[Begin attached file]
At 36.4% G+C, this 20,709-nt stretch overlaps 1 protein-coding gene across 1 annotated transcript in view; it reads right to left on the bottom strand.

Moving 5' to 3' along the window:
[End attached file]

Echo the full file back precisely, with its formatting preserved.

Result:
At 36.4% G+C, this 20,709-nt stretch overlaps 1 protein-coding gene across 1 annotated transcript in view; it reads right to left on the bottom strand.

Moving 5' to 3' along the window: